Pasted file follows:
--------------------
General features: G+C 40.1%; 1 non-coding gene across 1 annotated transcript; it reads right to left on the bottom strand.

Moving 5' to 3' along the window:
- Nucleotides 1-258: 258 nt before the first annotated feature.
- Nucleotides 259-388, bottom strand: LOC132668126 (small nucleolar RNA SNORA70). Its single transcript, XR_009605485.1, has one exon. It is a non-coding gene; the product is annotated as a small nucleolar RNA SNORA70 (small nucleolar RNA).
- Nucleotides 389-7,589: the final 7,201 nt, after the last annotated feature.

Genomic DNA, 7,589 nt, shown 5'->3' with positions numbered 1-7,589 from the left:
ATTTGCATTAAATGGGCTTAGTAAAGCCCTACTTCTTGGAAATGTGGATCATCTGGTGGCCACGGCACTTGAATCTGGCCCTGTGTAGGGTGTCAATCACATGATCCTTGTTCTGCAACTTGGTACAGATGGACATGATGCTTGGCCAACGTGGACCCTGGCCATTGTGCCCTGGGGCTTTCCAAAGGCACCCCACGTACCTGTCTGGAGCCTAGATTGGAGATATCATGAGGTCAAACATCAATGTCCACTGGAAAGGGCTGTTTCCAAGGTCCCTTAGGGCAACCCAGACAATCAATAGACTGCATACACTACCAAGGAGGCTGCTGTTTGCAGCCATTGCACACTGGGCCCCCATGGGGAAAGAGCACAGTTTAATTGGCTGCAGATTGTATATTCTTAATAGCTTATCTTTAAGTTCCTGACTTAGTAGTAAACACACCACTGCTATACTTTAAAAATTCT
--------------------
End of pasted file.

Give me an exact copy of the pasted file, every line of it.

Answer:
General features: G+C 40.1%; 1 non-coding gene across 1 annotated transcript; it reads right to left on the bottom strand.

Moving 5' to 3' along the window:
- Nucleotides 1-258: 258 nt before the first annotated feature.
- Nucleotides 259-388, bottom strand: LOC132668126 (small nucleolar RNA SNORA70). Its single transcript, XR_009605485.1, has one exon. It is a non-coding gene; the product is annotated as a small nucleolar RNA SNORA70 (small nucleolar RNA).
- Nucleotides 389-7,589: the final 7,201 nt, after the last annotated feature.

Genomic DNA, 7,589 nt, shown 5'->3' with positions numbered 1-7,589 from the left:
ATTTGCATTAAATGGGCTTAGTAAAGCCCTACTTCTTGGAAATGTGGATCATCTGGTGGCCACGGCACTTGAATCTGGCCCTGTGTAGGGTGTCAATCACATGATCCTTGTTCTGCAACTTGGTACAGATGGACATGATGCTTGGCCAACGTGGACCCTGGCCATTGTGCCCTGGGGCTTTCCAAAGGCACCCCACGTACCTGTCTGGAGCCTAGATTGGAGATATCATGAGGTCAAACATCAATGTCCACTGGAAAGGGCTGTTTCCAAGGTCCCTTAGGGCAACCCAGACAATCAATAGACTGCATACACTACCAAGGAGGCTGCTGTTTGCAGCCATTGCACACTGGGCCCCCATGGGGAAAGAGCACAGTTTAATTGGCTGCAGATTGTATATTCTTAATAGCTTATCTTTAAGTTCCTGACTTAGTAGTAAACACACCACTGCTATACTTTAAAAATTCT